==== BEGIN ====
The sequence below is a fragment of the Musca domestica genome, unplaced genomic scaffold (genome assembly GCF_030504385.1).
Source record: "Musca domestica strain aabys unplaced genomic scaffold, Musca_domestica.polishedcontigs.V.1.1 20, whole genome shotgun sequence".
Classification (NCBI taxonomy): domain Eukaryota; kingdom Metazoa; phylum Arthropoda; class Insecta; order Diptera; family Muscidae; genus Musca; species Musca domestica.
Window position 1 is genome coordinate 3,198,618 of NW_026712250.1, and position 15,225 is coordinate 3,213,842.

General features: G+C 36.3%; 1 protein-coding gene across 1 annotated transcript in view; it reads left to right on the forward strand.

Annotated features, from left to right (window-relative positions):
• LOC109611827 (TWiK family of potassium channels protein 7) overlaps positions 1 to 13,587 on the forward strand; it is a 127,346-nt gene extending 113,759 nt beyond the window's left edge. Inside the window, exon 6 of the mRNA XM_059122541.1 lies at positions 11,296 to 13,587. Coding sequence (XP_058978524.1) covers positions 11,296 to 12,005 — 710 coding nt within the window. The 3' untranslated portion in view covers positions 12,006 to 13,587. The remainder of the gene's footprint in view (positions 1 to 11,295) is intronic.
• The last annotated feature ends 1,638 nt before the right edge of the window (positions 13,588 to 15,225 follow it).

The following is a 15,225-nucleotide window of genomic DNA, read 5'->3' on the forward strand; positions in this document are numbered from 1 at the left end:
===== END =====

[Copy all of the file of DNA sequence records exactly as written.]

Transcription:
The sequence below is a fragment of the Musca domestica genome, unplaced genomic scaffold (genome assembly GCF_030504385.1).
Source record: "Musca domestica strain aabys unplaced genomic scaffold, Musca_domestica.polishedcontigs.V.1.1 20, whole genome shotgun sequence".
Classification (NCBI taxonomy): domain Eukaryota; kingdom Metazoa; phylum Arthropoda; class Insecta; order Diptera; family Muscidae; genus Musca; species Musca domestica.
Window position 1 is genome coordinate 3,198,618 of NW_026712250.1, and position 15,225 is coordinate 3,213,842.

General features: G+C 36.3%; 1 protein-coding gene across 1 annotated transcript in view; it reads left to right on the forward strand.

Annotated features, from left to right (window-relative positions):
• LOC109611827 (TWiK family of potassium channels protein 7) overlaps positions 1 to 13,587 on the forward strand; it is a 127,346-nt gene extending 113,759 nt beyond the window's left edge. Inside the window, exon 6 of the mRNA XM_059122541.1 lies at positions 11,296 to 13,587. Coding sequence (XP_058978524.1) covers positions 11,296 to 12,005 — 710 coding nt within the window. The 3' untranslated portion in view covers positions 12,006 to 13,587. The remainder of the gene's footprint in view (positions 1 to 11,295) is intronic.
• The last annotated feature ends 1,638 nt before the right edge of the window (positions 13,588 to 15,225 follow it).

The following is a 15,225-nucleotide window of genomic DNA, read 5'->3' on the forward strand; positions in this document are numbered from 1 at the left end: